Our mission

South East Queensland (SE-QLD) koalas are currently undergoing a major population decline. Data on major causes of koala disease or injury have been collected, but no detailed epidemiological studies on morbidity and mortality exist. Additionally, a lack of standardised pathological analysis and scientific data management procedures to compile and analyse disease and mortalities, are major constraints on understanding the threats to SE-QLD koalas.

In this project, the UQ School of Veterinary Science (UQ-SVS), in conjunction with major koala hospitals, are developing a standardised post-mortem examination and disease recording nomenclature for koala mortality and morbidity. A reference diagnostic service and a centralised tissue collection bank will also be established at UQ-SVS. KoalaBASE, an online database and research tool summarising data collected on koala mortality and morbidity in SE-QLD, will be developed and used to identify trends in disease patterns, construct threat maps for specific diseases and sub-populations, and provide a real-time alert system for future disease outbreaks. Furthermore, a detailed analysis of historical mortality and morbidity data, and a detailed prospective pathological analysis will be undertaken to better understand disease and injury threats to this iconic species.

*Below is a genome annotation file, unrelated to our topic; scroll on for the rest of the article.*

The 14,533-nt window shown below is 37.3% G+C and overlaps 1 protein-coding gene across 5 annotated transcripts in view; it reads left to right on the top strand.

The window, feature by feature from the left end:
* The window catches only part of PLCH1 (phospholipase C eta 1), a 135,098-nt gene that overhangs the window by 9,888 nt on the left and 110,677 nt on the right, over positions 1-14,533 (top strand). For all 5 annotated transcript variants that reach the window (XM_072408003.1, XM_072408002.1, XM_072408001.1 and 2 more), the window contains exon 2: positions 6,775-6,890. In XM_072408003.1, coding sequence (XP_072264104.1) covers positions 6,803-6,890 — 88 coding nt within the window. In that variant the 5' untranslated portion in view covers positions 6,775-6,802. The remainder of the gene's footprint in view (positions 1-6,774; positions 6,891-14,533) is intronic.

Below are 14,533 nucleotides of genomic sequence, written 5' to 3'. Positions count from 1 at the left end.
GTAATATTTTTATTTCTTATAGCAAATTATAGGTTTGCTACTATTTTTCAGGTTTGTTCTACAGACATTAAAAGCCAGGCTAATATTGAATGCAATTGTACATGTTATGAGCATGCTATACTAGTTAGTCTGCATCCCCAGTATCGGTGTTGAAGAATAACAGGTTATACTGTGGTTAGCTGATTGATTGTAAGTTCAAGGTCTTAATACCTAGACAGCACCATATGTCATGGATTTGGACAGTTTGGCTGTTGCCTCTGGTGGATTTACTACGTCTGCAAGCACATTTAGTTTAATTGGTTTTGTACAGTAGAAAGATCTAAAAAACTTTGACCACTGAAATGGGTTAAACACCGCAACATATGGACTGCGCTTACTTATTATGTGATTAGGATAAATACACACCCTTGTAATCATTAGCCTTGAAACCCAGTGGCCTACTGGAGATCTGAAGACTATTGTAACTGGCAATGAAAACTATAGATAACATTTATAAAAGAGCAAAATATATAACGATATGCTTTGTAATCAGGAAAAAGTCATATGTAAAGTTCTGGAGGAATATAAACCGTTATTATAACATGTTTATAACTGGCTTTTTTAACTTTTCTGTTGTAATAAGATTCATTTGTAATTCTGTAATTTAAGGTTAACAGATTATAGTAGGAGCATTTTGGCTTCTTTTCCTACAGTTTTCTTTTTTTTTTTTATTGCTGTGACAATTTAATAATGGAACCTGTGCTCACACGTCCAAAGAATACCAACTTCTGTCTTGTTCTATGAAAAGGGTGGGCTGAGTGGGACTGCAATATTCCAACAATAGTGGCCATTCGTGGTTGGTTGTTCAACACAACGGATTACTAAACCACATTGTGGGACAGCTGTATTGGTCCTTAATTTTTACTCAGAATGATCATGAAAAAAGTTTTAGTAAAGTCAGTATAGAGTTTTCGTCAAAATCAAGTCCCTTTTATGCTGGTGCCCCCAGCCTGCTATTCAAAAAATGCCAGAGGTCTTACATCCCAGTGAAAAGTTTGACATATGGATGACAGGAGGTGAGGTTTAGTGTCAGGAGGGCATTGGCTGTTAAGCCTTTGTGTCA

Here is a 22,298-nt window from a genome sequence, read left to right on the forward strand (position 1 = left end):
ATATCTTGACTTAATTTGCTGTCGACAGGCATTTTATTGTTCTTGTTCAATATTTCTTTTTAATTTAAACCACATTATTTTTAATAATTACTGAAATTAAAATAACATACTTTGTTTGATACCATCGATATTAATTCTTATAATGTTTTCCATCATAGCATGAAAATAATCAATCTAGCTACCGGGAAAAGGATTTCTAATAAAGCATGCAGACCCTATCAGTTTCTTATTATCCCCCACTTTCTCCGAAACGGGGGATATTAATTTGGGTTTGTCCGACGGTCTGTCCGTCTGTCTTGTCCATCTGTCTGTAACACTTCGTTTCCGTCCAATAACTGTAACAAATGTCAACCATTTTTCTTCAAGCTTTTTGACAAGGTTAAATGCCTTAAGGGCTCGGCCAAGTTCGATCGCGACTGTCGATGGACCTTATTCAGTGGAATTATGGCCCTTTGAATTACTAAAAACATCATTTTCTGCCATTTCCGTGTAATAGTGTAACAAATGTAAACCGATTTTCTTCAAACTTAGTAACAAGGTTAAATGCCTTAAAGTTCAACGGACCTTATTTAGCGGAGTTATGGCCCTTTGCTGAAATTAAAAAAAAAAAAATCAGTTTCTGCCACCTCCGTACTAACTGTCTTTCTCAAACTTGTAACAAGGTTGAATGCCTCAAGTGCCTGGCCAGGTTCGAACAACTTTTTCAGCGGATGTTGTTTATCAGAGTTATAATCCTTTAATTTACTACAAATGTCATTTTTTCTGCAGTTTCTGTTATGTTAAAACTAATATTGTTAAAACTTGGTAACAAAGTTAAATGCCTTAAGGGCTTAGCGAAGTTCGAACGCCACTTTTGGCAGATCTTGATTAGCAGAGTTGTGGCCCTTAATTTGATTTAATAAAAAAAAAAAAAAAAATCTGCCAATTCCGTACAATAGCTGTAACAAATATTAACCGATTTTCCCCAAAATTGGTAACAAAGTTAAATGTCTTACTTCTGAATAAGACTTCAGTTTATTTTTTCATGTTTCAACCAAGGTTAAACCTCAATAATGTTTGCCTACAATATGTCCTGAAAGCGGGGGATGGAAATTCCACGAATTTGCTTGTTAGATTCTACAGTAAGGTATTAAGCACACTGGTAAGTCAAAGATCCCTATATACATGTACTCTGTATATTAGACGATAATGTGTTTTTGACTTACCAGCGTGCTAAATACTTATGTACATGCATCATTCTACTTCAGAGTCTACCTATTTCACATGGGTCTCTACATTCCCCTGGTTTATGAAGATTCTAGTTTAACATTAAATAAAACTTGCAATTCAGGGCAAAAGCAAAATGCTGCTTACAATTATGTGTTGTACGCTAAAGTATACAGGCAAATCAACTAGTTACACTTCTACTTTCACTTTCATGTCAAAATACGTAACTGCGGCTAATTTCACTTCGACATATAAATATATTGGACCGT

Project timeline

The project commenced in July 2013 when a Koala Diagnostic Reference Centre and a Koala Tissue Bank were first established at UQ-SVS. An online database (www.koalabase.com.au) has also been developed for authorised users. These users will be koala hospitals in SE-QLD, members of the Queensland Government and authorised researchers.

Our people

The chief investigators on this project are Dr Joerg Henning (j.henning@uq.edu.au), a Senior Lecturer in Veterinary Epidemiology and Dr Rachel Allavena (r.allavena@uq.edu.au), a Senior Lecturer in Veterinary Pathology and a Specialist Veterinary Anatomic Pathologist.

PhD student and veterinarian, Viviana Gonzalez Astudillo (v.gonzalez@uq.edu.au) commenced work on this project in April 2014.